The Blind Side - Quinton Aaron
Michael Oher (Quinton Aaron) © Warner Bros

The Blind Side tells the extraordinary true story of Michael Oher, who now plays professional football for the Baltimore Ravens.

As a teenager he was virtually homeless when he was spotted wearing shorts and a t-shirt on a freezing winter night in Memphis, Tennessee, by Leigh Anne Tuohy. Learning that the young man was one of her daughters’ classmates, she insisted that he stay at their home that night.

What started out as a gesture of kindness changed all of their lives forever, as the Tuohy family nurtured Michael’s abilities both on and off the football field, eventually adopting him.

Sandra Bullock stars in the movie as Leigh Anne Tuohy, and newcomer Quinton Aaron plays the role of Michael Oher, a man he obviously admires.

Do you feel you and Michael have similar personalities?

The Blind Side - Kathy Bates and Quinton Aaron
Miss Sue (Kathy Bates) and Michael Oher (Quinton Aaron) © Warner Bros

Me and Michael have a lot of similarities as far as our personalities, we’re both gentle giants, we keep to ourselves; we both were the biggest kids in our school.

I hadn’t met him, so I didn’t want to try to overact or anything, John Lee Hancock (the director), made me feel comfortable with being myself in the role, so I just tried to put myself in the positions that Michael was in, based off the script, and do the best I could.

Did you get to speak to Michael?

No I haven’t had a chance to speak to Michael yet, he’s been a little busy in the NFL. It’s hard to get away.

I understand you really trained hard for this.

I’ve been working my behind off to try to look the part, doing two workouts a day, seven days a week and following a strict diet plan, which the model of the plan was, if it tastes good it’s not good for you. That was cruel and unusual punishment.

What was it like for you to walk on the set with the caliber of actors like Sandra Bullock and Tim McGraw?

The Blind Side - Quinton Aaron and Sandra Bullock
Michael Oher (Quinton Aaron) and Leigh Anne Tuohy (Sandra Bullock) © Warner Bros

It’s been a dream working on this set, at the same time my heart rate has reached levels I didn’t know was possible for a person to stay alive.

The first time I met Sandra was on Easter Sunday. I just stood outside of her room for a couple of seconds, like, ‘Slow down, stop sweating, oh my God. I can’t breathe, the walls are moving.’ I got together in some kind of way and built myself up to go in the room, and as soon as she [saw] me she came to me and gave me the hug that said, ‘Hey, I haven’t seen you in years, how have you been?’ At that point my heart rate went back to a regular, normal pace and I felt comfortable.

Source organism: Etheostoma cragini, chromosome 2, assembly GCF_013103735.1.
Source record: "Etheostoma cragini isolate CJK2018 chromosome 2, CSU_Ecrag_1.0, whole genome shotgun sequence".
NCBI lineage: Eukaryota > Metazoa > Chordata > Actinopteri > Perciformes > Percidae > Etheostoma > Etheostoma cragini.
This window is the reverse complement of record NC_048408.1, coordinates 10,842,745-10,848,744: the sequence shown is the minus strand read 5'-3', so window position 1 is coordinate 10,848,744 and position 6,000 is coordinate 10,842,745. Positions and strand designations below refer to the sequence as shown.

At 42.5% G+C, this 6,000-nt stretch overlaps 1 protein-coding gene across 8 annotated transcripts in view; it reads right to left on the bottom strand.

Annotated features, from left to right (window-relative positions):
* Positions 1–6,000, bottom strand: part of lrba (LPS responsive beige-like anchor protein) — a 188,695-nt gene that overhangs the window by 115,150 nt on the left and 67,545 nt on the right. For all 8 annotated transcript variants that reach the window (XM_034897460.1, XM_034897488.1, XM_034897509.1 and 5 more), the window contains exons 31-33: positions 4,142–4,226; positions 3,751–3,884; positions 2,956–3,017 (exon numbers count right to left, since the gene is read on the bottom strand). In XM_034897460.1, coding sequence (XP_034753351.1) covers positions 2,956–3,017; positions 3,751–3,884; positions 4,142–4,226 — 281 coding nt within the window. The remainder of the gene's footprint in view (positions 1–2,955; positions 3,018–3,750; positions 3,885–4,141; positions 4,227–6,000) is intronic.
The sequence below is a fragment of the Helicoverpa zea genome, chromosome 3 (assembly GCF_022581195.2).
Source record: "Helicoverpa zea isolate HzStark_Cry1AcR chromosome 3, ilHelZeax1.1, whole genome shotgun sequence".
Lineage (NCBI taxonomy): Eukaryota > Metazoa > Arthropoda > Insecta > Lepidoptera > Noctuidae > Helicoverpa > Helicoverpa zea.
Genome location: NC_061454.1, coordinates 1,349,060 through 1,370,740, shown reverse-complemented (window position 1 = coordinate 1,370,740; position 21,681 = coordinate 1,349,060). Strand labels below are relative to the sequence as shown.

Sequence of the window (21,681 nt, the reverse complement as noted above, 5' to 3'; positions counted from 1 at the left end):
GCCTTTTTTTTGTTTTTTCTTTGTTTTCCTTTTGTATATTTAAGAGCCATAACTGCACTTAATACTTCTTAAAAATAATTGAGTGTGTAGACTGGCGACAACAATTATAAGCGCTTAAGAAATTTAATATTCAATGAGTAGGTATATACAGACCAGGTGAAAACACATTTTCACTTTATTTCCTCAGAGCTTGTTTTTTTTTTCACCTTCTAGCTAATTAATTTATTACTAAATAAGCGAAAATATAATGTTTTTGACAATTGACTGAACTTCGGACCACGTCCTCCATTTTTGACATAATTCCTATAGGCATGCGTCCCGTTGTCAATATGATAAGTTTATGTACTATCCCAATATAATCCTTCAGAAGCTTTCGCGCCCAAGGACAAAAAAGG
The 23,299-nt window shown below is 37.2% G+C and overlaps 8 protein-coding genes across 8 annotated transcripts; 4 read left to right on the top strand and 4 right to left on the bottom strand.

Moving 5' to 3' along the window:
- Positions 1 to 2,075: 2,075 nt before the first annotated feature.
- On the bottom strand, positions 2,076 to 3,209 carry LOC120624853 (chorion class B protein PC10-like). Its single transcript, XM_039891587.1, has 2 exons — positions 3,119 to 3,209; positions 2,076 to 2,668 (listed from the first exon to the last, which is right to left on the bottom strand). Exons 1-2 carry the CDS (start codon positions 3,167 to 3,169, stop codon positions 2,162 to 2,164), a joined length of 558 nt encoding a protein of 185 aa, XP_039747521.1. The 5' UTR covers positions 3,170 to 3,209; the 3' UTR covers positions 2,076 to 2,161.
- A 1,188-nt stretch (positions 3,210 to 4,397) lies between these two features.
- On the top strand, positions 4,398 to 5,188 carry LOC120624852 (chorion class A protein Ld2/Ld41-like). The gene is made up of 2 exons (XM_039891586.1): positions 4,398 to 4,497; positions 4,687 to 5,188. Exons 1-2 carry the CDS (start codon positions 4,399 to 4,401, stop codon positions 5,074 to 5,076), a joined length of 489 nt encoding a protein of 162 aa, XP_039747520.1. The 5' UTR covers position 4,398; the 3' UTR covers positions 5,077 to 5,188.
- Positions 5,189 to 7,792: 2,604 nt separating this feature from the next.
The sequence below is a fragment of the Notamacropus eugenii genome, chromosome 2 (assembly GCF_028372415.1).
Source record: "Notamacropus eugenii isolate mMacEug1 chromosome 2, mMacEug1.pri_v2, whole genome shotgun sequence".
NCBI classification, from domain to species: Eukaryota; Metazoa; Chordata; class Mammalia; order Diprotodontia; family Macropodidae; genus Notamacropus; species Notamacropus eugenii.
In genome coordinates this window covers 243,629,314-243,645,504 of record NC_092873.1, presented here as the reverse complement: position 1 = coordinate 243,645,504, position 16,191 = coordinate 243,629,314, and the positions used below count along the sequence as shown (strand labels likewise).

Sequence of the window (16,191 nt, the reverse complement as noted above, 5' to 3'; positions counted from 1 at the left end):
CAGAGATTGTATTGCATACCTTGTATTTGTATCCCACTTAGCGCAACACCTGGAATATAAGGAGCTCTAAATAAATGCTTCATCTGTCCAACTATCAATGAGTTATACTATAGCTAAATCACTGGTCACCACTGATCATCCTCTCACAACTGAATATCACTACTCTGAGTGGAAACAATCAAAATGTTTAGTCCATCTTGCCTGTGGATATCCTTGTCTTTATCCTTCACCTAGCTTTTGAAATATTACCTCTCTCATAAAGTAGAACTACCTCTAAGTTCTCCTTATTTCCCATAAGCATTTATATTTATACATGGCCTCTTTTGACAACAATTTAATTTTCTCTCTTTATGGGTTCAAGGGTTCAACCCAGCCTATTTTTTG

She’s just such a sweetheart; I’ve loved her for years. I’ve been a fan of hers every since Love Potion Number Nine. And I just never imagined being able to work alongside of her in a feature film one day, starring alongside of her in a feature film one day, and it’s just been an honor.

Then when I met Tim, he’s real cool. I called him ‘Pops’ on the set because he plays the father, but he’s more like an older brother to me. He really had a lot of wisdom and knowledge and information, he was very helpful. He’s a real cool dude to hang out with and get to know, and sometimes on the set with him I’d hear him sing. Because of him I’m a fan of country music now.

What was it about this story that really resonated with you the most?

The Blind Side - Quinton Aaron
Michael Oher (Quinton Aaron) © Warner Bros

What attracted me to the role after reading the script was that I didn’t know the story, and it’s such an inspirational story that needs to be heard. I wanted to portray it because it’s a story about someone who’s here now, as opposed to someone who is dead and gone. So he’s going to be able to witness what’s been said about him.

I think people after knowing someone’s background, where they came from, and seeing the positive things they’ve done with their life, will gain so much more respect for that person.

I wanted to be a part of bringing his story to light, because it’s the story that will inspire a lot of our youth today, I feel, because it tells you that basically no matter how hard a background you come from, you don’t have to turn to guns and violence and end up in jail or the morgue, just because of how bad you had it.

Everyone goes through things but they’ve got to know that it’s not going to last forever, and there’s a way out. That’s what I got from this.


Judy Sloane

Judy is Film Review Online's regular Los Angeles based reporter.